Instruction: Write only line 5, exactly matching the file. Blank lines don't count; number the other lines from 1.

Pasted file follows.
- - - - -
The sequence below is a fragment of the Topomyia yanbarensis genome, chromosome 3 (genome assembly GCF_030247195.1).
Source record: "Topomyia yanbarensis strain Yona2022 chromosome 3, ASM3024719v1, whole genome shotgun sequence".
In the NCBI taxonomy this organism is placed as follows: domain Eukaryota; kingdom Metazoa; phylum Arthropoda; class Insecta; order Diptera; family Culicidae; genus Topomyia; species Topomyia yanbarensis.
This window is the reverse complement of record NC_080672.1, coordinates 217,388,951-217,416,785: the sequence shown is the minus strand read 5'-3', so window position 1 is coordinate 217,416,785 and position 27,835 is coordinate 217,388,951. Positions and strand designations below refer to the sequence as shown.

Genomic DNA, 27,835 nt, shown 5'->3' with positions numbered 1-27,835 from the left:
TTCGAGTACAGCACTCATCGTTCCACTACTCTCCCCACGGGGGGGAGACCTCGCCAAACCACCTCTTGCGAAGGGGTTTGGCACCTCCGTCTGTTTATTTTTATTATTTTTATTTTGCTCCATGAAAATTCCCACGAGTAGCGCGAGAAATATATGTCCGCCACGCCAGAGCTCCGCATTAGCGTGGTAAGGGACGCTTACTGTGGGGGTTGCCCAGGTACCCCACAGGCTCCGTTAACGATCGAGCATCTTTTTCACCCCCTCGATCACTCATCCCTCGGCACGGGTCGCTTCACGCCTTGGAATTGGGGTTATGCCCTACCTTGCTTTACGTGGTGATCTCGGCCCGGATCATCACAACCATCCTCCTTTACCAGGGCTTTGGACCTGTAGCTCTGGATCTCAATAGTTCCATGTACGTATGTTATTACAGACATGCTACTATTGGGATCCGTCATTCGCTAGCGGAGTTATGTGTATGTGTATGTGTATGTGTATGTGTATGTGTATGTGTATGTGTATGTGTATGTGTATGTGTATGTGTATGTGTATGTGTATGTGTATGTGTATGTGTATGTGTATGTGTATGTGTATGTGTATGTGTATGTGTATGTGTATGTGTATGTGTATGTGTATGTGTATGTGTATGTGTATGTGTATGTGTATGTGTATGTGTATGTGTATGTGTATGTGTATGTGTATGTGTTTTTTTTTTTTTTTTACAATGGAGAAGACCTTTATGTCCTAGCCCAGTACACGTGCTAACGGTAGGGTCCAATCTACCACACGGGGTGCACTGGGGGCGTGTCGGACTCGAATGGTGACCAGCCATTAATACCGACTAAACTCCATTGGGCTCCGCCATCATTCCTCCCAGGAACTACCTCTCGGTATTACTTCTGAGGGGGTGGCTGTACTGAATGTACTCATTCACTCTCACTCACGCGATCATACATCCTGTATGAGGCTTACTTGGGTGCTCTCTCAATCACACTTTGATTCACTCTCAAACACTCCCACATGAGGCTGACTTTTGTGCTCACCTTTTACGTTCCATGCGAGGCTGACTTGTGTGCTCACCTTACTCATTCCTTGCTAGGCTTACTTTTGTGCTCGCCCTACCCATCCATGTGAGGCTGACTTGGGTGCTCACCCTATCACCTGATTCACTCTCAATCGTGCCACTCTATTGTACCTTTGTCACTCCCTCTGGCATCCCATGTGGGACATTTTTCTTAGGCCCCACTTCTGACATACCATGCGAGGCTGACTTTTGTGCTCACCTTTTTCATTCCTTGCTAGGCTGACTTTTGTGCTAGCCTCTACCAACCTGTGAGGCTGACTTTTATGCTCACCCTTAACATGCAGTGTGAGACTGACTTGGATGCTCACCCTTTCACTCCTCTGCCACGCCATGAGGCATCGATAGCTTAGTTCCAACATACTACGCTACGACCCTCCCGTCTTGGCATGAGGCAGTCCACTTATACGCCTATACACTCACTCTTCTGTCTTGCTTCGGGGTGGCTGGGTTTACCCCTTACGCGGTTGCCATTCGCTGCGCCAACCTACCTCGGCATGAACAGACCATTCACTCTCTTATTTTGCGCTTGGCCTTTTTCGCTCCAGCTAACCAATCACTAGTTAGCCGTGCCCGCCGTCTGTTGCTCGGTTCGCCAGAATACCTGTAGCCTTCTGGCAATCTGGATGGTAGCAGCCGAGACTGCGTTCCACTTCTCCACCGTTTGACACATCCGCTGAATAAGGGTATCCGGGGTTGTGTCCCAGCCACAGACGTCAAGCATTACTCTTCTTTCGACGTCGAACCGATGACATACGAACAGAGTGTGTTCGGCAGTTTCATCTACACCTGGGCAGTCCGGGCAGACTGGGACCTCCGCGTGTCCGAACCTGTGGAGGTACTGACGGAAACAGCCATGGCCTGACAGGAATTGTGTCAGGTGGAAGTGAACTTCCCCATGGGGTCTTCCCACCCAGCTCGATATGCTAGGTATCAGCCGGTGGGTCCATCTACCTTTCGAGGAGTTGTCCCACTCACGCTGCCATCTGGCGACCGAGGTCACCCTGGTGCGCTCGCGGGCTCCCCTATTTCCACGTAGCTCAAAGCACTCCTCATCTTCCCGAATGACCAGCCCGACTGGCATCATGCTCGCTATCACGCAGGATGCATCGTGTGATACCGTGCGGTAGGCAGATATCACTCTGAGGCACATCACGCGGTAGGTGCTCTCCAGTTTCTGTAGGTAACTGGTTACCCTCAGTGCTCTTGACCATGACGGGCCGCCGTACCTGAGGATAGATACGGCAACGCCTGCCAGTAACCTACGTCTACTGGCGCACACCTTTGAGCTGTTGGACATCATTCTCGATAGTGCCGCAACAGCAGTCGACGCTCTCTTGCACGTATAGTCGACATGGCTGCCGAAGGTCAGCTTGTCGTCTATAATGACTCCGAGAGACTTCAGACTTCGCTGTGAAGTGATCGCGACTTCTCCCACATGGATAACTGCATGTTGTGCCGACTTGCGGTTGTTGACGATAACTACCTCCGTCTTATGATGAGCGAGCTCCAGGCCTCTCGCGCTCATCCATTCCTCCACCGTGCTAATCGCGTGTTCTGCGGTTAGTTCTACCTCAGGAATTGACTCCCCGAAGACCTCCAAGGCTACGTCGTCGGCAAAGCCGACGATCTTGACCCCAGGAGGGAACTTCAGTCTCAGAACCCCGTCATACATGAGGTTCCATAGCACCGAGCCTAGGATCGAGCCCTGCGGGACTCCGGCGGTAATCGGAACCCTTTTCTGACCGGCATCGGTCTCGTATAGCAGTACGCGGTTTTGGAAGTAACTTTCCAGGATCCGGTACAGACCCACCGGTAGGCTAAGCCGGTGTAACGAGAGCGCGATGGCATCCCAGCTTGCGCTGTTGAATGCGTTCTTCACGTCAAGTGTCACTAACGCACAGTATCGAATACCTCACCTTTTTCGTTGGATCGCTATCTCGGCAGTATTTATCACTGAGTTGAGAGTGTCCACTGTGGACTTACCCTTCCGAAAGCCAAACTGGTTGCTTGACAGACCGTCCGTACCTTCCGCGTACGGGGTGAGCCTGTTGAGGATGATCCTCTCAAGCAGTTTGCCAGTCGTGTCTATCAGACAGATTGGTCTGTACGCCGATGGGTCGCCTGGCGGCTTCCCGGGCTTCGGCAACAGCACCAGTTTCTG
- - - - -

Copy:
Genomic DNA, 27,835 nt, shown 5'->3' with positions numbered 1-27,835 from the left: